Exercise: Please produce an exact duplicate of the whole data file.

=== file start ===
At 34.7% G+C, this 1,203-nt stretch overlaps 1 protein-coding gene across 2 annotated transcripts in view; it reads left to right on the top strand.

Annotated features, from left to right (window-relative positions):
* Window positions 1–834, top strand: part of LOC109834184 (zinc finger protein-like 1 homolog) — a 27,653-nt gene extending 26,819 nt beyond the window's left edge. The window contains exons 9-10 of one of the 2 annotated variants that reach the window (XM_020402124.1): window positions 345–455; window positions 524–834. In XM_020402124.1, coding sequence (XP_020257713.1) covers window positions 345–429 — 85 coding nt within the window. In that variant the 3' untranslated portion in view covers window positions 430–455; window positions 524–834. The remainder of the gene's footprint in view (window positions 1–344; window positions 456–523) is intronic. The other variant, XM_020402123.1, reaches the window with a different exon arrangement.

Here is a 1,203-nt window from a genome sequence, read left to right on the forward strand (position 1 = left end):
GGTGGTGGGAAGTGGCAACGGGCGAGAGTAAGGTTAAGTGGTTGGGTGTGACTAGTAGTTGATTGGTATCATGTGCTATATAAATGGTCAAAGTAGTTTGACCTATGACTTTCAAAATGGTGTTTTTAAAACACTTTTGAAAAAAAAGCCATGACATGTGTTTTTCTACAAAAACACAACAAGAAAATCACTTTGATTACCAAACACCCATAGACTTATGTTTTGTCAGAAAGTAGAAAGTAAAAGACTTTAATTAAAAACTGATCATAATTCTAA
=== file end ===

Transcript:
At 34.7% G+C, this 1,203-nt stretch overlaps 1 protein-coding gene across 2 annotated transcripts in view; it reads left to right on the top strand.

Annotated features, from left to right (window-relative positions):
* Window positions 1–834, top strand: part of LOC109834184 (zinc finger protein-like 1 homolog) — a 27,653-nt gene extending 26,819 nt beyond the window's left edge. The window contains exons 9-10 of one of the 2 annotated variants that reach the window (XM_020402124.1): window positions 345–455; window positions 524–834. In XM_020402124.1, coding sequence (XP_020257713.1) covers window positions 345–429 — 85 coding nt within the window. In that variant the 3' untranslated portion in view covers window positions 430–455; window positions 524–834. The remainder of the gene's footprint in view (window positions 1–344; window positions 456–523) is intronic. The other variant, XM_020402123.1, reaches the window with a different exon arrangement.

Here is a 1,203-nt window from a genome sequence, read left to right on the forward strand (position 1 = left end):
GGTGGTGGGAAGTGGCAACGGGCGAGAGTAAGGTTAAGTGGTTGGGTGTGACTAGTAGTTGATTGGTATCATGTGCTATATAAATGGTCAAAGTAGTTTGACCTATGACTTTCAAAATGGTGTTTTTAAAACACTTTTGAAAAAAAAGCCATGACATGTGTTTTTCTACAAAAACACAACAAGAAAATCACTTTGATTACCAAACACCCATAGACTTATGTTTTGTCAGAAAGTAGAAAGTAAAAGACTTTAATTAAAAACTGATCATAATTCTAA